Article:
Dickens's troubled relationship with his father is featured in a new BBC4 documentary about fathers in fiction. Novelist and filmmaker Andrew Martin explains,
The one standard Victorian patriarch in Dickens is Dombey in Dombey and Son,
and his rigidity has calamitous results. Closer to the norm for Dickens
are William Dorrit and Mr Micawber, self-regarding, impecunious men,
prone to hysteria and immature compared with the young people around
them. They are modelled on Dickens's father, John, who sponged off his
son and was a source of constant exasperation. Dickens once wrote of
his father: "How slow he is growing to be a man."
"This lord was sincere in his violence and in his wavering. A nature prone to false enthusiasm, and the vanity of being a leader, were the worst qualities apparent in his composition. All the rest was weakness -- sheer weakness; and it is the unhappy lot of thoroughly weak men, that their very sympathies, affections, confidences -- all the qualities which in better constituted minds are virtues -- dwindle into foibles, or turn into downright vices."
So Dickens has finally introduced us to Lord George Gordon, the real historical figure on whom much of the plot of the novel turns. Interestingly, he seems to be painting Gordon largely as a puppet of his secretary, Gashford (who was based on a real person as well; you can learn a little more about him here). I had to laugh at the little trick Dickens pulled on us at the beginning of chapter 36, to make us think that Gashford was sincere in his admiration for Gordon.
In related news, did you know Barnaby Rudge has its own Facebook page? Check it out! And this week, read chapters 37 and 38.
The second part of the two-part finale of our story has two parts. (You may have to think about that one for a minute.) Nina has written the final chapter (of which you read the first part last week), and I've written a short epilogue that will immediately follow her installment.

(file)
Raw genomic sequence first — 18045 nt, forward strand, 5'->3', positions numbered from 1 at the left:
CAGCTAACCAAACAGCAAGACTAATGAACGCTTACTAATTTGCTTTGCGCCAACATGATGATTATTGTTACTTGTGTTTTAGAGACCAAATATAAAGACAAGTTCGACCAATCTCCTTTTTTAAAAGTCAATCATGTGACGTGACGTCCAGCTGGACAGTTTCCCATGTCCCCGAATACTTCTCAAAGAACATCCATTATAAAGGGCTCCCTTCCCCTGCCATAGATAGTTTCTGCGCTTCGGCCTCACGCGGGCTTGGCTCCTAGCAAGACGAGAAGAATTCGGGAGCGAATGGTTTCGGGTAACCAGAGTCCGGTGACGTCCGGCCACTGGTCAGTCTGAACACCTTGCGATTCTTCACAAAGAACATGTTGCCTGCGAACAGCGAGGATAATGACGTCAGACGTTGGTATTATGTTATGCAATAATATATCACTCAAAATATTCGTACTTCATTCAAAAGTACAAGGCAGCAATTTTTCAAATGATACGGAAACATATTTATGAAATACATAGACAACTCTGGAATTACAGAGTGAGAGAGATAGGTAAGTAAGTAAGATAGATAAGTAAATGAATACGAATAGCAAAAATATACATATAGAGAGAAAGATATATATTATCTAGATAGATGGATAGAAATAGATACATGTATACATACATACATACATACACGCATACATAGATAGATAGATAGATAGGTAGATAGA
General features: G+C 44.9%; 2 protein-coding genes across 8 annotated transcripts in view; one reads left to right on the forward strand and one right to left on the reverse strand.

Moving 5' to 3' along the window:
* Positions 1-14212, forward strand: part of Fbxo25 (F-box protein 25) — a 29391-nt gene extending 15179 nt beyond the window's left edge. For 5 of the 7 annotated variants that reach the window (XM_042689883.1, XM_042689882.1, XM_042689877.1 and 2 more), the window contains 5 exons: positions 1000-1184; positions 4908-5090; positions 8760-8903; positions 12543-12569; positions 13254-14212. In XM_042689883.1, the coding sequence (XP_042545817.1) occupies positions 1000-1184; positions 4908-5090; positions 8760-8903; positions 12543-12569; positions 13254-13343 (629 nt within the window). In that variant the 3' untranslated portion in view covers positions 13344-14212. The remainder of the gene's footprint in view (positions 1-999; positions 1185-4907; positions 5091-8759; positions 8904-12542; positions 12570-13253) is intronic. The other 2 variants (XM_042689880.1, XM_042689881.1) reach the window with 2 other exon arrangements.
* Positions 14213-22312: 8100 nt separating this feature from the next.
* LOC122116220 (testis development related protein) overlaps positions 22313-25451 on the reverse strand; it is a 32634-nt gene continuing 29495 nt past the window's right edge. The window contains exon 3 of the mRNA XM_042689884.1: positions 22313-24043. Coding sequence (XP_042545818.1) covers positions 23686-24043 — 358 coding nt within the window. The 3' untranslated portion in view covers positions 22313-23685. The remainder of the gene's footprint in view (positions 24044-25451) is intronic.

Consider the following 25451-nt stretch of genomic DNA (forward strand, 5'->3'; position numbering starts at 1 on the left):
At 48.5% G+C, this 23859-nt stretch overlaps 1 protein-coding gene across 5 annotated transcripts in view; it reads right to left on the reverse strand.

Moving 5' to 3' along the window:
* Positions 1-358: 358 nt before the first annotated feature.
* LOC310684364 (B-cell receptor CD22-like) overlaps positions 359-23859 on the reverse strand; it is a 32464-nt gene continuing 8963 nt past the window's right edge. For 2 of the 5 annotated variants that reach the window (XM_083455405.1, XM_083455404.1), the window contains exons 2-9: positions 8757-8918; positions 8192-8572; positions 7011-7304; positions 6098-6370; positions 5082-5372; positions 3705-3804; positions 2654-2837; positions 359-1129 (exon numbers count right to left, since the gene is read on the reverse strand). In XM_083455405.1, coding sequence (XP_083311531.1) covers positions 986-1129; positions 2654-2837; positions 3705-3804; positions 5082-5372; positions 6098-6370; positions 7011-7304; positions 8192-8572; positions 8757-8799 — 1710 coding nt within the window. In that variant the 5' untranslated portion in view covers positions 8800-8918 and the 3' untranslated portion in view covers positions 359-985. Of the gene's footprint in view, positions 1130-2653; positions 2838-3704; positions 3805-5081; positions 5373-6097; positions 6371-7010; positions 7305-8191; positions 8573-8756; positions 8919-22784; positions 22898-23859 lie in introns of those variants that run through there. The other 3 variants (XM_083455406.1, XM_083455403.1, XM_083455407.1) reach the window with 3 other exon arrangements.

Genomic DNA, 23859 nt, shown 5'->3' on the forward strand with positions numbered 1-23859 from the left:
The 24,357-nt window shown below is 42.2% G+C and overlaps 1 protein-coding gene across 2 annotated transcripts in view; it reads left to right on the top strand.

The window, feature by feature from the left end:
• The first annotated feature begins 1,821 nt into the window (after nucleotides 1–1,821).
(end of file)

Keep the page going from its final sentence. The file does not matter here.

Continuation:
It has been a very great pleasure working with all of you on this story, and I think we should all be proud of what we've done! I hope we get to do it again sometime.
And now for part 2 of Nina's final chapter.
A great metal beast is the steam engine, tearing its way through the countryside, shrieking and clattering, leaving trails of evil black soot in its wake. How appropriate, then, that it was the chosen conveyance of Messrs. Pecksniff and Heep, as the sun rose once more, as they stirred from their lodgings with their companions, brought their deceit and falsehood along for the ride, and wound their way upon a clanging serpent into the hallowed cleanliness of the English landscape.
A little copse had been selected as the site—Jenny, unbeknownst to Mr. Dickens’ band, had been in possession of a map which she had observed covertly, and thus had been able to direct their rivals to this secluded place of advantage on the skirts of the Crossroads Inn. “This way, we can save you from public shame,” quoth Miss Wren, decisively, to Miss Trotwood’s satisfaction.
All of that group had traveled together—even Mr. Guppy, because Ada had protested it would be uncharitable to leave him behind in his condition. Though the knowledge that he’d been placed in Mr. Woodcourt’s especial care would likely have deathly mortified the law clerk. In fact, that young gentleman actually opened his eyes near the end of their journey. In his half-stupor, he could observe a tattered greyish sky over his head, and wondered what atmospheric complications had rendered such a singular firmament. Further studying told him it was in reality the dingy roof of a closed carriage, which induced him to wonder what he had gotten himself into. All of a sudden, he heard voices all around him.
Yesterday Christy pointed out that Dickens portrays a lot of nasty cats in his works. This is true, but Dickens's daughter Mamie tells us that her father actually had a bit of a soft spot for cats in real life. Click below to read her anecdote about Dickens and one especially persistent kitten.
Gerald Dickens gets a nice review here for his show in Portsmouth, his great-great-grandfather's birthplace. (Nina, don't miss the part about Uriah Heep. :-) ) There's also a new interview with him here.
You asked for it, you got it: the Creepiest Couples Competition! (You ghouls. :-) ) Submit your nominations below. Again, no made-up couples, please -- the people should have some sort of connection with each other. If you want to re-submit names from the Best Couples Competition -- say, Guppy/Esther, or Bradley/Lizzie, or the Lammles -- feel free to do so.
We won't be supplying icons of these creeps -- I've got something a little different in mind for them . . .